If your goals for 2013 include improving your health, reducing your carbon footprint or helping animals, then going vegan should be at the top of your resolutions list.
In a recent New York Times column, “Vegan Before,” advocate Mark Bittman reminds us, “Nothing affects public health more than food. Gun violence kills tens of thousands of Americans a year. Heart disease, cancer, stroke and diabetes kill more than a million people a year — nearly half of all deaths — and diet is a root cause of many of those diseases.”
Few behaviors take such a severe toll on one’s heart as consuming meat, eggs and dairy products, which are loaded with artery-clogging saturated fat and cholesterol. While eating animal products can lead to elevated cholesterol levels and heart attacks, studies have shown that a low-fat, meat-free diet can reverse the effects of heart disease in many patients. Former President Bill Clinton, who underwent coronary bypass surgery in 2004, has embraced vegan eating and has shed more than 20 unwanted pounds on his heart-healthy, plant-based diet.
Going vegan can also help you live longer. Loma Linda University’s Adventist Health Study-2, which has been following more than 96,000 participants from the U.S. and Canada for more than a decade, has found that vegetarian men live, on average, 9.5 years longer than their meat-eating counterparts. Vegetarian women live 6.1 years longer.
University of Cambridge biostatistician David Spiegelhalter, who developed the concept of the “microlife,” a 30-minute unit of life expectancy, to analyze the effects of good and bad habits, puts it this way: “A lifelong habit of eating burgers for lunch is, when averaged over the lifetimes of many people, associated with a loss of half an hour a day in life expectancy.” In contrast, eating five servings of fruits and vegetables will earn you an additional two hours a day.
The Adventist study also found many other benefits from going meat-free. According to the study, men who eat beef more than three times a week more than double their risk of dying of heart disease, and women who eat a lot of meat and cheese more than double their risk of developing ovarian cancer. Vegetarians and vegans tend to have lower blood pressure and a lower risk of heart disease, are less prone to developing arthritis and diabetes and weigh less. On average, the study’s vegan participants have a five-point lower body mass index than do the meat-eaters. For the typical 55-year-old, that translates to about 30 pounds.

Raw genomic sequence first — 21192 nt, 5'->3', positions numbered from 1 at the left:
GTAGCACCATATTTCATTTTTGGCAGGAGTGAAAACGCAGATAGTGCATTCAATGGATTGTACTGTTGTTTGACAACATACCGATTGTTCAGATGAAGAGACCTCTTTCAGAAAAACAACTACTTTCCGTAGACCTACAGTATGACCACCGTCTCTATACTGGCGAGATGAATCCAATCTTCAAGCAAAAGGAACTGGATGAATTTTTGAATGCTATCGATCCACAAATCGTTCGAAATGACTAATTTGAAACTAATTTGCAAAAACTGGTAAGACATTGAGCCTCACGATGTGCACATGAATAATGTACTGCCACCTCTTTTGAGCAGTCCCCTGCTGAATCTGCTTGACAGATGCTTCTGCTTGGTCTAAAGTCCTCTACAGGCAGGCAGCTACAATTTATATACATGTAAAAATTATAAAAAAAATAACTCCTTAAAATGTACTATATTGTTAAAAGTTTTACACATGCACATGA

Kathy Rayner, an emergency-room nurse who is participating in the Adventist Health Study-2, explains her reasons for going vegan: “Being an emergency-room nurse has been such an eye-opener. The majority of the people I see is because of their diet. Animal products are like cement in your bowel, there’s no fiber.”
Eating meat is as harmful to the Earth as it is to our health. According to a United Nations report, the meat industry contributes to land degradation, climate change, air and water pollution, water shortages and loss of biodiversity. And, of course, every vegan prevents the daily suffering and terrifying deaths of more than 100 animals every year.
It’s rare for one simple lifestyle change to have such a profound effect. Now that vegan eating has gone mainstream, it’s never been easier to make the switch. In 2013, why not try eating more vegan meals and seeing how you feel? You have nothing to lose, and everything to gain.
Paula Moore is a senior writer with the PETA Foundation, 501 Front Street, Norfolk, Va. 23510; www.PETA.org.